Shock horror!!

I'm sure we could have told them that... right?

Monday, 7 September 2009

Good Morning Britain!

So... the UK’s most popular breakfast show is to get a new host. The widely predicted replacement of Terry Wogan from BBC Radio 2, with a certain Mr C Evans (of the same parish) isn’t exactly shocking in itself, however there are a couple of thoughts worth pondering today;

Moving younger... again!
There’s no doubt that Chris’ show will appeal to a younger demo than Terry’s. Just as there is more pressure on the “chilling” BBC to justify chasing younger audiences and generally being successful to excess (and to the detriment of commercial rivals) , they seem to stick two fingers up at the critics and announce a move that undeniably illustrates the point. Let’s not forget that in the last decade, Radio 2’s reach among 15-34 year olds has risen by 62%!

Certainly the show will turn off a section of the audience (mainly older Daily Mail readers!) who will still have the perception of Chris as a drunken buffoon who hangs out with Gazza all day and night. The truth lies a long way away from this, but Chris’s ‘youthful exuberance’ is an image he will retain for many years to come.

I believe the show will attract listeners from commercial radio... and probably more than it drives away from its existing base. Potential losers could be Absolute Radio, who despite having a very solid and listenable show with Christian O' Connell, may find that the offer of a big personality with a strong breakfast show track record, combined with a broader mix of music genres is a very tempting proposition for listeners. The somewhat ‘disenfranchised’ older listeners to the heritage ILR stations, (like Key 103 and Radio City) and newer regional offerings (like Real Radio) may also find that Radio 2 starts to pull at those all important 40+ demos.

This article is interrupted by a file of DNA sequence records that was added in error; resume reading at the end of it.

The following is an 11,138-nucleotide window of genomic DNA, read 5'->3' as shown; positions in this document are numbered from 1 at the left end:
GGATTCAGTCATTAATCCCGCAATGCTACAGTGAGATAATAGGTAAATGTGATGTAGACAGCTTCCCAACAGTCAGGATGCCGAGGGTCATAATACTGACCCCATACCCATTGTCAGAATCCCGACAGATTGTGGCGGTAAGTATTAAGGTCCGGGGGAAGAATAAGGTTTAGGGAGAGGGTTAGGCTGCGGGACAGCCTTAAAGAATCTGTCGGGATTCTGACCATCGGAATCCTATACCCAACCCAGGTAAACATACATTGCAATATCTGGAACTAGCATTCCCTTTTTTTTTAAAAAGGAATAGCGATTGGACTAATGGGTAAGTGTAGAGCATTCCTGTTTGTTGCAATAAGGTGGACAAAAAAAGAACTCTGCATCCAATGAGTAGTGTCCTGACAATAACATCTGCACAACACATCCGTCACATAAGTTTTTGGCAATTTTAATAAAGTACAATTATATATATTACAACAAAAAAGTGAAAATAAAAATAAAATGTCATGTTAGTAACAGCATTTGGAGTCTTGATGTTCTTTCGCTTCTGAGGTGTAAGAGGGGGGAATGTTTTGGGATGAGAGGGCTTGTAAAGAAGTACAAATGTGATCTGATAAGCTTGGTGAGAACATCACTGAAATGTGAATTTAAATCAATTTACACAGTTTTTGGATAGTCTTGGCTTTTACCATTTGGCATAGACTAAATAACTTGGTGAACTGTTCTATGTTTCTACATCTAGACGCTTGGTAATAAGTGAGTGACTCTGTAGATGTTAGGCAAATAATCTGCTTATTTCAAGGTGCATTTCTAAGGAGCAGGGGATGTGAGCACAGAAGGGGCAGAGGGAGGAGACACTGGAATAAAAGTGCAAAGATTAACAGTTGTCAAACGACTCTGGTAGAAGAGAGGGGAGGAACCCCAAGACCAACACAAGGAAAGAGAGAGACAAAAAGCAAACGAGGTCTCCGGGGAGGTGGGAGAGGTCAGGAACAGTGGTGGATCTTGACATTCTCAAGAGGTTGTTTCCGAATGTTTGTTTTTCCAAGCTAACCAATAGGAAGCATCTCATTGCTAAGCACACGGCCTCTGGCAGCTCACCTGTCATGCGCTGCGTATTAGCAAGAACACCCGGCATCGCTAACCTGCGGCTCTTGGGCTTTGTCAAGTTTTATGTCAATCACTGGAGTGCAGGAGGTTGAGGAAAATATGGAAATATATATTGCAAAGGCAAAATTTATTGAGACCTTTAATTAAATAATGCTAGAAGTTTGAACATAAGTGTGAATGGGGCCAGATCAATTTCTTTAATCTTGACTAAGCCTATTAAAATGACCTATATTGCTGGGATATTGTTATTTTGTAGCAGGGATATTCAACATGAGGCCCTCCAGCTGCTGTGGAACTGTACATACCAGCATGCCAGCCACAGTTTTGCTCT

After what will inevitably be a backlash from ‘middle-England’ / “disgusted from Tunbridge Wells” and a general outrage at the appointment of Chris to the role, this will die down (as it did shortly after Chris took over Drivetime) and people will get on with judging the show by what comes out of the speaker in the new year.

The differences in style between the current Breakfast Show and the Drivetime show on Radio 2 are vast. So the big question is... Will Chris adapt his style to the new time-slot to smooth the transition, or will he re-define the style of the ‘sound of breakfast’ on Radio 2? My view is he will do the latter, and shake up the show. Out go the ‘TOG’s’, and in will come a more bouncy, jaunty style of presentation complete with trademark ‘feelgood’ music beds and ensemble of characters. It’s a great formula that Chris has used repeatedly well throughout his radio career, and I don’t expect him to change now. Although Chris won’t go out of his way to alienate the loyal listeners to Wogan, I’m certain he won’t shy away from making the show his own within a pretty short space of time.

It won’t take long before questions are no doubt asked in the House of Commons as to “how much of licence fee payers money is being used to pay for the services of Mr Evans?” Will he be paid more than commercial radio could currently muster for a big breakfast show? Do BBC salaries distort the market? Well – I’m certain that if Mr Park and Co at Global really wanted a networked breakfast show and they felt Chris was the man for it, they would be able to find the money somewhere! (Mind you – can’t imagine Chris appearing on Heart somehow!) The cost of talent is a whole subject in itself, so I’ll save that one for another posting... OK?